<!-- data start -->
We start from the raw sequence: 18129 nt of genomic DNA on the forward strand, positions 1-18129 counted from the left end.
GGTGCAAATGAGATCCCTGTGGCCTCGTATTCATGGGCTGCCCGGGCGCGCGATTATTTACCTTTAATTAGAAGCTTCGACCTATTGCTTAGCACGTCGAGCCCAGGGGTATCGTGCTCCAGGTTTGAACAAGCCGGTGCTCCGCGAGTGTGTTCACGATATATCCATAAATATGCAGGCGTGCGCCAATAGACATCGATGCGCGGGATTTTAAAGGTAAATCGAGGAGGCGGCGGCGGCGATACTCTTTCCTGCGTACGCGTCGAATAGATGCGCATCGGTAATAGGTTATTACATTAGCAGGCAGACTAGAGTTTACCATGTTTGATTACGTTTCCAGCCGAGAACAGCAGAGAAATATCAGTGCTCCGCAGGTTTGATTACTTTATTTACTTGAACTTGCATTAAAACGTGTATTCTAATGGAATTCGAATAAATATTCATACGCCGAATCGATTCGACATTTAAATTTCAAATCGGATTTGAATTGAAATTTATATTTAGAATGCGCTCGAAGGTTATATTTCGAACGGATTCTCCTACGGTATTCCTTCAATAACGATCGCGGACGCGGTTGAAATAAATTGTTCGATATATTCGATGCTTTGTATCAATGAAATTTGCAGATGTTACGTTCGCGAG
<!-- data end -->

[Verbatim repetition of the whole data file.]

We start from the raw sequence: 18129 nt of genomic DNA on the forward strand, positions 1-18129 counted from the left end.
GGTGCAAATGAGATCCCTGTGGCCTCGTATTCATGGGCTGCCCGGGCGCGCGATTATTTACCTTTAATTAGAAGCTTCGACCTATTGCTTAGCACGTCGAGCCCAGGGGTATCGTGCTCCAGGTTTGAACAAGCCGGTGCTCCGCGAGTGTGTTCACGATATATCCATAAATATGCAGGCGTGCGCCAATAGACATCGATGCGCGGGATTTTAAAGGTAAATCGAGGAGGCGGCGGCGGCGATACTCTTTCCTGCGTACGCGTCGAATAGATGCGCATCGGTAATAGGTTATTACATTAGCAGGCAGACTAGAGTTTACCATGTTTGATTACGTTTCCAGCCGAGAACAGCAGAGAAATATCAGTGCTCCGCAGGTTTGATTACTTTATTTACTTGAACTTGCATTAAAACGTGTATTCTAATGGAATTCGAATAAATATTCATACGCCGAATCGATTCGACATTTAAATTTCAAATCGGATTTGAATTGAAATTTATATTTAGAATGCGCTCGAAGGTTATATTTCGAACGGATTCTCCTACGGTATTCCTTCAATAACGATCGCGGACGCGGTTGAAATAAATTGTTCGATATATTCGATGCTTTGTATCAATGAAATTTGCAGATGTTACGTTCGCGAG